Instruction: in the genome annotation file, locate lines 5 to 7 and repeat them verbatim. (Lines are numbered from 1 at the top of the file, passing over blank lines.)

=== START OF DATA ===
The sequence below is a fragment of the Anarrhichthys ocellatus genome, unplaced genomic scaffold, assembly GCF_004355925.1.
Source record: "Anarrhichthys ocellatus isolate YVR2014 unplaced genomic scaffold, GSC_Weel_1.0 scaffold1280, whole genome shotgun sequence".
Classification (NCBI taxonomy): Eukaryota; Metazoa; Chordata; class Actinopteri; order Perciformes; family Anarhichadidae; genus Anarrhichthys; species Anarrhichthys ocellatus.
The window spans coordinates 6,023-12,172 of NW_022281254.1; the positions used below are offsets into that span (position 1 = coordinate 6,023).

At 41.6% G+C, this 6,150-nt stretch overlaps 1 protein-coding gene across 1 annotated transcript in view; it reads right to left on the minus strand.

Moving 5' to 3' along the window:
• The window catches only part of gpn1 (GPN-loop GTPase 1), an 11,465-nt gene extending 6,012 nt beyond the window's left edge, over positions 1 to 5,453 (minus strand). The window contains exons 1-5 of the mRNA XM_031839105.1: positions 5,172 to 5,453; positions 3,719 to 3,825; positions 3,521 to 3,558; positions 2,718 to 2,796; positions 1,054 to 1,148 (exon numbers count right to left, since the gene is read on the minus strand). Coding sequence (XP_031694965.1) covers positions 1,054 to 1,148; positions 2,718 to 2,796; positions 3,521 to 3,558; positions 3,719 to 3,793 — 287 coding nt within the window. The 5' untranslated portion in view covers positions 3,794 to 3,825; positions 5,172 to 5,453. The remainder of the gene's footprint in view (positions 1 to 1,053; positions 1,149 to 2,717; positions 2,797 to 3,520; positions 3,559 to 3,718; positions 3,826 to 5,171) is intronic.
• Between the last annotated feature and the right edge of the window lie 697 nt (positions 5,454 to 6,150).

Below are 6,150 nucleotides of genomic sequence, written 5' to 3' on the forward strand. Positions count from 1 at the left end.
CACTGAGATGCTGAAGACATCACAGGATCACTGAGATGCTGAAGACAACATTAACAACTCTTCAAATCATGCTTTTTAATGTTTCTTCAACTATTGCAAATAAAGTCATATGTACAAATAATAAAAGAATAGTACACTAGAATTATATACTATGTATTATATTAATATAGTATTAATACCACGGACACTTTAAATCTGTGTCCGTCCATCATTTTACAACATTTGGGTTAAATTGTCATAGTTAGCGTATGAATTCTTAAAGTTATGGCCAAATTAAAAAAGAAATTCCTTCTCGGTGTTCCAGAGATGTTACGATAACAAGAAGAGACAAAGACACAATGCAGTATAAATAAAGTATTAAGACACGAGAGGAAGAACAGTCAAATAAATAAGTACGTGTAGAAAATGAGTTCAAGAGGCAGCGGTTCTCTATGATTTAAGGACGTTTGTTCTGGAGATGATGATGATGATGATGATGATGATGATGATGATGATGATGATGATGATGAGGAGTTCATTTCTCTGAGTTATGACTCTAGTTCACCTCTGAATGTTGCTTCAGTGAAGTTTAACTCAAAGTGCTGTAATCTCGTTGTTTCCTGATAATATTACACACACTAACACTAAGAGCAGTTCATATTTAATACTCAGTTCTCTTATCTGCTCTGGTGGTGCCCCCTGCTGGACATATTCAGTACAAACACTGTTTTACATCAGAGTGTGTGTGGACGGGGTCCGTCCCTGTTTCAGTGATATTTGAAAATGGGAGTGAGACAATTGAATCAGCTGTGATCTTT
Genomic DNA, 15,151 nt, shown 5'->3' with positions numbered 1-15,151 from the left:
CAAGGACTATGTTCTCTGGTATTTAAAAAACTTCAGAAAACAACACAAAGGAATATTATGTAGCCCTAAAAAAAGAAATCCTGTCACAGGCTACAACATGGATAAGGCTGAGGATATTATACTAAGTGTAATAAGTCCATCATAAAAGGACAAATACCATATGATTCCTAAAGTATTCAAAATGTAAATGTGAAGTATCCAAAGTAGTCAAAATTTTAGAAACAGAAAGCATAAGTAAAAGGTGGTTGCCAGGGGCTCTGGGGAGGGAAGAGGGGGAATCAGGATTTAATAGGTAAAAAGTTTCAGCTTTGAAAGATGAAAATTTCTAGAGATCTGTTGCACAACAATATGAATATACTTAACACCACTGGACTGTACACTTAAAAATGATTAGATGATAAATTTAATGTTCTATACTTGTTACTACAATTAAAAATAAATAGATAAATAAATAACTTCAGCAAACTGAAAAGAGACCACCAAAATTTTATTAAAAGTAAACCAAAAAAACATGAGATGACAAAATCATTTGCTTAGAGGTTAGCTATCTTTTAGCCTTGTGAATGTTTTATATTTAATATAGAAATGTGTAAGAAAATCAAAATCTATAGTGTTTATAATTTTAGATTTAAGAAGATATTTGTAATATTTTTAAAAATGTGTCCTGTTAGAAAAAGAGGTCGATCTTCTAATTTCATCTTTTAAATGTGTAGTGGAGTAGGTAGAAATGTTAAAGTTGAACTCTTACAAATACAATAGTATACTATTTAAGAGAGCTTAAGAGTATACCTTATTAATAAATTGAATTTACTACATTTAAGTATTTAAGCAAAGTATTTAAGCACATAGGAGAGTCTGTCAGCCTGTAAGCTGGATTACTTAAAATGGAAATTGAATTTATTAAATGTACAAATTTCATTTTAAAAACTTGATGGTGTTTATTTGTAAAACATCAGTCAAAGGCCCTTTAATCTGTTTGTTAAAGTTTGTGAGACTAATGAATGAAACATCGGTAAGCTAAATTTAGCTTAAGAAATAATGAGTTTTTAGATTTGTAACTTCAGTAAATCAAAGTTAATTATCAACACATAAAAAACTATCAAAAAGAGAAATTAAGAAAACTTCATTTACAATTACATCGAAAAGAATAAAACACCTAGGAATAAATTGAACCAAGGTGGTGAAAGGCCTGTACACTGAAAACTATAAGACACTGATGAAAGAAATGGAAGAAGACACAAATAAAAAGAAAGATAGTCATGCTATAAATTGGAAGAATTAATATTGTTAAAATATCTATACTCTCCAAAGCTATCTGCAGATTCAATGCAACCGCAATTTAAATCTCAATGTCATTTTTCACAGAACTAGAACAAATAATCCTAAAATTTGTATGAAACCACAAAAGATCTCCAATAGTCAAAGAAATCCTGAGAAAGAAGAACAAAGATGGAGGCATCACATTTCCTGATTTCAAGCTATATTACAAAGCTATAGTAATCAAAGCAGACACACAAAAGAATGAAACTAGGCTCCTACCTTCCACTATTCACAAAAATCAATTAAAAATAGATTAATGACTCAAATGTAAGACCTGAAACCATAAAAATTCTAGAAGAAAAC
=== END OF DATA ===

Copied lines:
At 41.6% G+C, this 6,150-nt stretch overlaps 1 protein-coding gene across 1 annotated transcript in view; it reads right to left on the minus strand.

Moving 5' to 3' along the window:
• The window catches only part of gpn1 (GPN-loop GTPase 1), an 11,465-nt gene extending 6,012 nt beyond the window's left edge, over positions 1 to 5,453 (minus strand). The window contains exons 1-5 of the mRNA XM_031839105.1: positions 5,172 to 5,453; positions 3,719 to 3,825; positions 3,521 to 3,558; positions 2,718 to 2,796; positions 1,054 to 1,148 (exon numbers count right to left, since the gene is read on the minus strand). Coding sequence (XP_031694965.1) covers positions 1,054 to 1,148; positions 2,718 to 2,796; positions 3,521 to 3,558; positions 3,719 to 3,793 — 287 coding nt within the window. The 5' untranslated portion in view covers positions 3,794 to 3,825; positions 5,172 to 5,453. The remainder of the gene's footprint in view (positions 1 to 1,053; positions 1,149 to 2,717; positions 2,797 to 3,520; positions 3,559 to 3,718; positions 3,826 to 5,171) is intronic.